Building on a century of enzymology research and new genome-wide insights into enzyme families, increased interdisciplinary communication and a broad vision will advance our understanding of biological catalysts and enhance our ability to manipulate them.
Volume 5 Issue 8, August 2009
The 2009 ESBOC meeting covered advances in synthesis, biosynthesis and biological mechanisms of vitamins and cofactors. Recent exciting developments in the field include the development of 'green' chemistry for manufacture of vitamins, the discovery that some vitamins act directly to regulate gene expression via riboswitches, and initial attempts to exploit the potential of vitamin analogs as therapeutic drugs.
News & Views
The parallel determination of more than 100 absolute intracellular metabolite concentrations by isotope-labeled HPLC-MS allowed a comprehensive analysis of the cellular state, its metabolic capacities and modes of regulation. Among other findings, it became obvious that for most enzymes the concentrations were above the Km values, which indicates a trend toward saturation of most enzyme active sites.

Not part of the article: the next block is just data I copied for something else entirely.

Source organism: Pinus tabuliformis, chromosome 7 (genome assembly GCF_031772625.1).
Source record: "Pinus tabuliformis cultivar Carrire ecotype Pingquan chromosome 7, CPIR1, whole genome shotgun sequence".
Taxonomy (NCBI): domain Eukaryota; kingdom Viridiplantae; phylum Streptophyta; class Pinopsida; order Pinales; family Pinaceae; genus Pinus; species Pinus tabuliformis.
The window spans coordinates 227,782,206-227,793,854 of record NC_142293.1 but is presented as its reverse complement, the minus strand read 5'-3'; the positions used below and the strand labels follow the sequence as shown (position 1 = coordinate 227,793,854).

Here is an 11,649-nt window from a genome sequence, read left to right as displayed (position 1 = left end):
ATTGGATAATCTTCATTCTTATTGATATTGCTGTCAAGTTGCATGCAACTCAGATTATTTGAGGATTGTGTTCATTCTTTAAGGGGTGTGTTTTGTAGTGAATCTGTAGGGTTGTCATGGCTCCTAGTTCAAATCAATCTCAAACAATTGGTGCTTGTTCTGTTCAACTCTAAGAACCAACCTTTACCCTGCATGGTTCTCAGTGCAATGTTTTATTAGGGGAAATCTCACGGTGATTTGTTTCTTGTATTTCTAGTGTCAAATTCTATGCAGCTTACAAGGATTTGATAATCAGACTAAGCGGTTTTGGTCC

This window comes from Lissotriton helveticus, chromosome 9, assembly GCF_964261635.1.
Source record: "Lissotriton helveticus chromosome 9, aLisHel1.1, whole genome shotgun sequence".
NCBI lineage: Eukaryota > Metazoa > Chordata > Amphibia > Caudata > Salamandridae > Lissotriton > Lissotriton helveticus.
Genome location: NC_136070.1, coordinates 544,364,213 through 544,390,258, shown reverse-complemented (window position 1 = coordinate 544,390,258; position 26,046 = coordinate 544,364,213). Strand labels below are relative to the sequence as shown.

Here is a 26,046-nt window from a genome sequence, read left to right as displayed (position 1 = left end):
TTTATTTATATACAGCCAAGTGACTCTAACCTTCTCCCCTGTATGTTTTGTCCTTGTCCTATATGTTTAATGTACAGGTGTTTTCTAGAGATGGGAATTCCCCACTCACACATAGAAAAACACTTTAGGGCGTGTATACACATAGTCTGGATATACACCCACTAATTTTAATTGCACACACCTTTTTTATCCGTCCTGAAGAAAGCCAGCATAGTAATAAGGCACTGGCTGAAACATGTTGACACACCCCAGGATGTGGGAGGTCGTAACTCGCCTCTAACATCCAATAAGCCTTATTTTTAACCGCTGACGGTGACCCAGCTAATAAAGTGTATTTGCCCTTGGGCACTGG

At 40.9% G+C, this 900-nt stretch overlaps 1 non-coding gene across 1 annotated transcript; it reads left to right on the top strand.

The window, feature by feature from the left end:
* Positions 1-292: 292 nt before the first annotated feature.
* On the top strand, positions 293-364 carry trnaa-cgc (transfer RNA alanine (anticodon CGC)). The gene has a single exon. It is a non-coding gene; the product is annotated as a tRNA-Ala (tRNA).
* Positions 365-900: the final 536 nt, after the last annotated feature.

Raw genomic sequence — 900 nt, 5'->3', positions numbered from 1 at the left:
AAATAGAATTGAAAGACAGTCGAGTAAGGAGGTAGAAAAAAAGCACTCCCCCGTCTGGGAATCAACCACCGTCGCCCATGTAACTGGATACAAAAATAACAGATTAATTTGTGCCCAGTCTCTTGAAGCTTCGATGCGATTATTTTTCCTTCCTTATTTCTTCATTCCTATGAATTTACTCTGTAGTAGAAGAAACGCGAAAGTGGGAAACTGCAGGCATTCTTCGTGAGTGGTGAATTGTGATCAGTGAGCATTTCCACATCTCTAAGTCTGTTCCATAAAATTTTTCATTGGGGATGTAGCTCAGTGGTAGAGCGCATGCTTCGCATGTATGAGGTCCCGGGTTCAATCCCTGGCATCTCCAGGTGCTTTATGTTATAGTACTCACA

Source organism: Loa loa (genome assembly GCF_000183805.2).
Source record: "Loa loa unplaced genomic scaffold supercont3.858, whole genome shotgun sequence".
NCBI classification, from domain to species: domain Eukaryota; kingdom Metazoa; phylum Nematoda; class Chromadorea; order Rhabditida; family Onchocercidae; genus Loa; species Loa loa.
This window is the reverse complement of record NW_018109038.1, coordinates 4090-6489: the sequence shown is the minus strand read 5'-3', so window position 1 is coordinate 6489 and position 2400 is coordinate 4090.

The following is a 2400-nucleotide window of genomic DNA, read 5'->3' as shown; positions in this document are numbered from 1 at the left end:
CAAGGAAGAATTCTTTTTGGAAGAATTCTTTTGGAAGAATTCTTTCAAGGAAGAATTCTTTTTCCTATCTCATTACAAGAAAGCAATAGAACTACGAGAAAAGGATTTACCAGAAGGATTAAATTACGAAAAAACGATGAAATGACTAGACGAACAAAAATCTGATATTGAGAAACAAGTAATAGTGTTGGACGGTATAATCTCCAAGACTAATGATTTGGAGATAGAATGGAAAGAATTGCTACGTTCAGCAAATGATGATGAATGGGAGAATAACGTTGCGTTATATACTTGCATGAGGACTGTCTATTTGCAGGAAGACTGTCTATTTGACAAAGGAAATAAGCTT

Random mutations usually destabilize protein tertiary structure. Overexpression of the chaperonin GroEL/GroES protects evolving proteins from the destabilizing effects of adaptive mutations and improves the quantity and quality of enzyme variants with modified function.
In This Issue
Insights gained from advanced techniques and large datasets are charting new courses in enzymological research. In this issue, we feature a collection of articles highlighting the current ideas and future challenges that are redirecting research in the field.